Aug 24, 2022 - Politics & Policy

Rep. Perry sues DOJ over phone data seized through search warrant

Rep. Scott Perry (R-Pa.) speaking at the Conservative Political Action Conference in Dallas on Aug. 5.

Rep. Scott Perry (R-Pa.) speaking at the Conservative Political Action Conference in Dallas on Aug. 5. Photo: Lev Radin/Pacific Press/LightRocket via Getty Images

Rep. Scott Perry (R-Pa.), a close ally of former President Trump, on Wednesday filed an emergency lawsuit against the federal government, requesting that the Department of Justice return cellphone data and other property it obtained through a search warrant earlier this month.

Why it matters: Perry, the chair of the House Freedom Caucus who was involved with the campaign to overturn the 2020 election in the run-up to the Jan. 6 riot, said on Aug. 9 that FBI agents seized his cell phone.

What they're saying: In the lawsuit, lawyers for Perry asked a federal judge to order the Justice Department to return the phone data and to prevent investigators from further searching that data.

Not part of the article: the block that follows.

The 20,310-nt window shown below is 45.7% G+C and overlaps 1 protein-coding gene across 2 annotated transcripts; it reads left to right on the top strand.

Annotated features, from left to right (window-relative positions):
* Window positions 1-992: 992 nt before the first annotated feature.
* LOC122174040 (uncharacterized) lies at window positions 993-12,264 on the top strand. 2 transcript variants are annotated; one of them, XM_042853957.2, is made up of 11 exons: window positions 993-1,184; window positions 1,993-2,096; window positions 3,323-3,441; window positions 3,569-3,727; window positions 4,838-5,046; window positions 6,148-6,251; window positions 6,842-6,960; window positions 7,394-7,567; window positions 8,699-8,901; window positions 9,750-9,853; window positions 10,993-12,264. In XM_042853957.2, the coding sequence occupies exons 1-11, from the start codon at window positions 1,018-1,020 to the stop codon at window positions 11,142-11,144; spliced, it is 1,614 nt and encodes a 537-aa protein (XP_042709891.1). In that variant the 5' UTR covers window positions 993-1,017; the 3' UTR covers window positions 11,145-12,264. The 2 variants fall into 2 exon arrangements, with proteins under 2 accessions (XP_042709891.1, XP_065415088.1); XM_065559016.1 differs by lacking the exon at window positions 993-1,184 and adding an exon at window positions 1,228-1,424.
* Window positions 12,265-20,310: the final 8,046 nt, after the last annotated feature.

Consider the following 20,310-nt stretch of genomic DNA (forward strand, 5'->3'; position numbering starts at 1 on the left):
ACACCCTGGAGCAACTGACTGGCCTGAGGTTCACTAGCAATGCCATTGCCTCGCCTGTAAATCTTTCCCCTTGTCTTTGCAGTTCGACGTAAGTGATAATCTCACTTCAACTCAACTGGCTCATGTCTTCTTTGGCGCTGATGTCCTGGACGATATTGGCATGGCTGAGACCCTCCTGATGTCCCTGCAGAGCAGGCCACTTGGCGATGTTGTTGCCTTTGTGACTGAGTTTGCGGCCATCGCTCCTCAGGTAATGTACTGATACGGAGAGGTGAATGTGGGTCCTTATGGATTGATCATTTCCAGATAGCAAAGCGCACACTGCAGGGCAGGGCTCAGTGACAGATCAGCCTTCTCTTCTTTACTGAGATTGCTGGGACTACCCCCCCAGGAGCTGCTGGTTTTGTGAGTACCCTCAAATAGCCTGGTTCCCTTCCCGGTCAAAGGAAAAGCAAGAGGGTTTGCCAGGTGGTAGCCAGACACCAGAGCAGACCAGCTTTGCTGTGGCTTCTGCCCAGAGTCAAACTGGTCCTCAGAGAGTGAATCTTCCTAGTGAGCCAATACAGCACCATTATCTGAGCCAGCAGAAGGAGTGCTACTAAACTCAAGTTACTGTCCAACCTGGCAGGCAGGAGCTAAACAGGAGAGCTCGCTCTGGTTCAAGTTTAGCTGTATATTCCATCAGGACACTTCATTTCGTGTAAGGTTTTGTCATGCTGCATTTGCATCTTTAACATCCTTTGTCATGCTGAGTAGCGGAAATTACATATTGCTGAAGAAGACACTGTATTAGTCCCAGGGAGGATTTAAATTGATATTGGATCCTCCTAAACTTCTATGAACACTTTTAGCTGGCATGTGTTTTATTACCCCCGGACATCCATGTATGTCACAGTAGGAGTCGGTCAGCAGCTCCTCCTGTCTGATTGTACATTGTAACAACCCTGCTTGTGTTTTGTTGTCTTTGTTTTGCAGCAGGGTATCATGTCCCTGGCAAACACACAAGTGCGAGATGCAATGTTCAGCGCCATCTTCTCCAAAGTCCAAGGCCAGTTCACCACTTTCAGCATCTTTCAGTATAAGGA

• Perry, after announcing the seizure, said he was "outraged" and that his phone contains "info about my legislative and political activities, and personal/private discussions with my wife, family, constituents and friends," which he claimed was none of the government’s business.

The big picture: Perry was allegedly among the House GOP members who requested a pardon from the White House in the aftermath of the Jan. 6 Capitol attack, according to testimony by former White House aide Cassidy Hutchinson.

  • Perry has denied Hutchinson's testimony.
  • The Jan. 6 select committee has revealed information indicating that Perry was involved in efforts to force the Justice Department to investigate Trump's false election fraud claims, to install Jeffrey Clark, a vocal believer in the fraud claims, as acting attorney general.
  • The panel has also revealed testimony alleging Perry attended a Dec. 21, 2020, White House meeting at which GOP House members discussed a legal theory that then-Vice President Mike Pence could unilaterally reject electors.

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